Hello... it's good that you're trying to get healthier. I think the first question is if you really need to lose 30 pounds or if losing fewer pounds would be just as healthy for you. Sometimes we pick a weight that we want to be at, but isn't necessarily where we "should" be.
Skipping meals is usually not a good thing since you're young and your body isn't fully developed yet. Typically, it's recommended that you eat several smaller meals/day.
It's good that you're keeping a log of what you're eating. That can help make us more mindful of what and how much we're actually eating.
Often, as Annie said, just cutting out sweets, chips, soda and other snacks as well as cutting down on things like bread, potatoes, rice, pasta, etc can go a long way toward helping us lose weight.
You have over a year to lose the 30 pounds, so you should be able to do that in a reasonable manner, just by making small changes to your diet.
Good luck and please keep us posted on your progress.
Not sure this is the best way to lose weight. Don't know when your next birthday is, but 30 pounds is a fair amount of weight to lose. Not only are you putting a lot of pressure on yourself, losing weight quickly usually leads to putting it back on again because it require radical steps. What might work better is to not set a time limit and make the changes everyone knows lead to weight loss, which is to basically eat less and exercise, or move, more. As to cutting carbs, this isn't really a proven way to lose weight permanently. Carbs are most of a healthy diet, as they include grains, veggies, fruits, and a lot of what's in relatively healthy high protein foods like nuts and legumes, which still also contain carbs. Obviously, sugar is a problem, as is animal fat other than from fish. But if you don't rush, you don't have to go all austerity about it and can establish a new permanent diet that works for you and that makes you happy. Right now high protein diets are a raging fad, but long-term research on real people doesn't show high protein diets being all that great for long-term weight control. Do some homework, set realistic goals, but it's still the same time-worn story, eat less but eat healthfully and burn off more.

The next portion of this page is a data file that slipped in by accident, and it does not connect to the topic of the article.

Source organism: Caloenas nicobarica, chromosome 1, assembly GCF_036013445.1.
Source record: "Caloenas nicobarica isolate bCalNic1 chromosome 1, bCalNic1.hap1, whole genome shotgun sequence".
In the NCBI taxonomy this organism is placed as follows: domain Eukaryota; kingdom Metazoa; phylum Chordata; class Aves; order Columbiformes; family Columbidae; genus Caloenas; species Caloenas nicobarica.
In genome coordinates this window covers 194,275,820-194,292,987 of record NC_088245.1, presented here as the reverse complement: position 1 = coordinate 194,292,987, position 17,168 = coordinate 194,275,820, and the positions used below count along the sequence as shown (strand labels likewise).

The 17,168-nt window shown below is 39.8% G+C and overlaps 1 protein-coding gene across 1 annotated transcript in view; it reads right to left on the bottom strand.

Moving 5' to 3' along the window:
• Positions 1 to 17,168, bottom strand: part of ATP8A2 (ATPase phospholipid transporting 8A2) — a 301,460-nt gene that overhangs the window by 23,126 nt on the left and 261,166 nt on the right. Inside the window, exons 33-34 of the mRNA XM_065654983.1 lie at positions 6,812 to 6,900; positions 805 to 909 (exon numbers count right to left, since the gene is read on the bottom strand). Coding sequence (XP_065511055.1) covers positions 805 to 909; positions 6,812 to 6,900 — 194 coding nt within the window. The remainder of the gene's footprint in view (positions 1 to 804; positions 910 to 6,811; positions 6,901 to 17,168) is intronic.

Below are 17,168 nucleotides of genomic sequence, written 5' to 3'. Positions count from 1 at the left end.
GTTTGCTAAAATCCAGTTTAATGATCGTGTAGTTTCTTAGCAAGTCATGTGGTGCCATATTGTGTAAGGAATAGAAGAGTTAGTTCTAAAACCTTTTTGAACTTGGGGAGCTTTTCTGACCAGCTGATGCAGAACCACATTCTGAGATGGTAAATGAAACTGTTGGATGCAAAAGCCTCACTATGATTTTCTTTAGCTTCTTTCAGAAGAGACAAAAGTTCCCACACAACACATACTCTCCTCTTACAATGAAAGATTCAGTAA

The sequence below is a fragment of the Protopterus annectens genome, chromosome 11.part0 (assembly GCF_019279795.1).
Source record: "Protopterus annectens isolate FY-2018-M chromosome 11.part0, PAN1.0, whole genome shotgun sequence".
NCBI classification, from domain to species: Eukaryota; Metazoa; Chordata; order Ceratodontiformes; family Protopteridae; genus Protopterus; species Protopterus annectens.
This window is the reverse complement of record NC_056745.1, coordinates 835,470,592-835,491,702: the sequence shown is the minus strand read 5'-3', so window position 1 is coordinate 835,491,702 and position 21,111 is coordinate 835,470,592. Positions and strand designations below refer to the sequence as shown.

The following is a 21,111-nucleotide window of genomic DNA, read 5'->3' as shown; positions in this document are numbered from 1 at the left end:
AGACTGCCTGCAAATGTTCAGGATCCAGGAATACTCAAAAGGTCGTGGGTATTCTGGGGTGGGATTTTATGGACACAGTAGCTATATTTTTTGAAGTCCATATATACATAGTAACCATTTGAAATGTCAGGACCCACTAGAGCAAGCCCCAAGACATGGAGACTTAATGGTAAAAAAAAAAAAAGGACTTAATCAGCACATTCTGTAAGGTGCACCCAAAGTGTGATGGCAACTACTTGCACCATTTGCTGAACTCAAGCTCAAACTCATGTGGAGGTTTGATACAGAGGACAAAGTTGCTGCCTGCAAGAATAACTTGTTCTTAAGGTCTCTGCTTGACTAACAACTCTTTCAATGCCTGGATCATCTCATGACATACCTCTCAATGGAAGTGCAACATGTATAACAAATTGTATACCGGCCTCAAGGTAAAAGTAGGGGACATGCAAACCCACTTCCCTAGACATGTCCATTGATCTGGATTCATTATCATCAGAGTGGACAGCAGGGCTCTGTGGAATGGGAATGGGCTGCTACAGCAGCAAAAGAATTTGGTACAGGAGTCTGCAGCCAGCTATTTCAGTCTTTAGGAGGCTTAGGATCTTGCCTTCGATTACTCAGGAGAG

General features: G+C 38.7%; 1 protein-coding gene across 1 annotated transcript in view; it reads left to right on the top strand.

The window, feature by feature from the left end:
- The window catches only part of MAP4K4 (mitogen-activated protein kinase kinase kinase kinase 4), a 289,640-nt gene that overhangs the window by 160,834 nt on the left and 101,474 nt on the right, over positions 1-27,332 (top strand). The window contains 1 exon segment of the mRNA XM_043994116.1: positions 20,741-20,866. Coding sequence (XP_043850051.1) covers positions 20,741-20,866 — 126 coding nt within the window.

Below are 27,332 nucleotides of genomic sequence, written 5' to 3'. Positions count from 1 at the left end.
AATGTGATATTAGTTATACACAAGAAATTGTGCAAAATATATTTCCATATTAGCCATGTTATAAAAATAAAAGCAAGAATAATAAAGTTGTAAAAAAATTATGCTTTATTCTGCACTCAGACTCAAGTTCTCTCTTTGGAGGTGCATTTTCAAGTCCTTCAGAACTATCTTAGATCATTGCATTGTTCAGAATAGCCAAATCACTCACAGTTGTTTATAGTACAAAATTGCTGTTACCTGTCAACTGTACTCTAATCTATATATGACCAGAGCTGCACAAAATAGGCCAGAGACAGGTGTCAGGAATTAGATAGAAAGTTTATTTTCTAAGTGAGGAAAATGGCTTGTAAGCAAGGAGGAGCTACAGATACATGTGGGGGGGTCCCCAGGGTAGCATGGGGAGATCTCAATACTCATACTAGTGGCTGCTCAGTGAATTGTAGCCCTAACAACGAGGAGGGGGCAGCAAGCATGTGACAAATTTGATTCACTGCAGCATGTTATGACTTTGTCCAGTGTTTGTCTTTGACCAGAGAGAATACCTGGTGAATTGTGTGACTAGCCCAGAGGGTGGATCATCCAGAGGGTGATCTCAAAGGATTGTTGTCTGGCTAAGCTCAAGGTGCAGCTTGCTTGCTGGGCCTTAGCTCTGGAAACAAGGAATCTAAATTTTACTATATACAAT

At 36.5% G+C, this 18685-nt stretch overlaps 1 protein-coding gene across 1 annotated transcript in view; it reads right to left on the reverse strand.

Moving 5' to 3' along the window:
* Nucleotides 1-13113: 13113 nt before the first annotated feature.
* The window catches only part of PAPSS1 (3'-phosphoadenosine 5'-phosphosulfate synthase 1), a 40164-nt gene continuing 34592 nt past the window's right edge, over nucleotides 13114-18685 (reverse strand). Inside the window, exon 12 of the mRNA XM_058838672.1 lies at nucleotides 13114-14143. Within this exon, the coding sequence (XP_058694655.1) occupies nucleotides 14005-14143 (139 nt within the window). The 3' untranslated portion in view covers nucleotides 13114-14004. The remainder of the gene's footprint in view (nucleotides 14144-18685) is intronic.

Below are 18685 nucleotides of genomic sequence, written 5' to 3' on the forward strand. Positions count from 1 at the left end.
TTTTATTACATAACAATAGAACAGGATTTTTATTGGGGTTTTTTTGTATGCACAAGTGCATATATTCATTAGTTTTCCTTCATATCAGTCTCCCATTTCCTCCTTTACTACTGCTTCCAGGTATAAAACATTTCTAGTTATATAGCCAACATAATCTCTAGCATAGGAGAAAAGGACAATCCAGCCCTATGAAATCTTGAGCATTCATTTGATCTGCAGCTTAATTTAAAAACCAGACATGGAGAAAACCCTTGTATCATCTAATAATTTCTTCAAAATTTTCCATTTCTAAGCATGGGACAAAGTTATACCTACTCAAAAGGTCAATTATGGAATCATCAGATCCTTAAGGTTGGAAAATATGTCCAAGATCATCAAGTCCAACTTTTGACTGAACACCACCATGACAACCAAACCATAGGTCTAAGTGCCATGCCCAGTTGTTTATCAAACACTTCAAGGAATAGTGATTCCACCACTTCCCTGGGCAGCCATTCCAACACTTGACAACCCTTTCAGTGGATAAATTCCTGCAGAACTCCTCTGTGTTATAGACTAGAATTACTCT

Cheapest and most easily manageable ways are to (one by one) subtract sweets, excess carbs and fast foods from your diet, especially gimmees like sugared soda, chips and cookies. Just being mindful of how much sugar, or how many carbs, are in something you often eat, versus substitutes you also like but that are better for you, can make a difference.
Another thing to try is to add or change a daily or weekly activity with an eye to increasing your amount of movement. I volunteer at a local school two days a week, and one of the reasons I like it is because it keeps me on my feet and moving a lot versus sitting at my desk. I find it a lot easier to exercise by making a change that I like that also just happens to involve more movement, than to try to exercise in isolation.
Talk to your doctor and see if he or she knows a good nutritionist, and go see that person, and talk about what you eat and how you eat. It can help if you can find a good professional.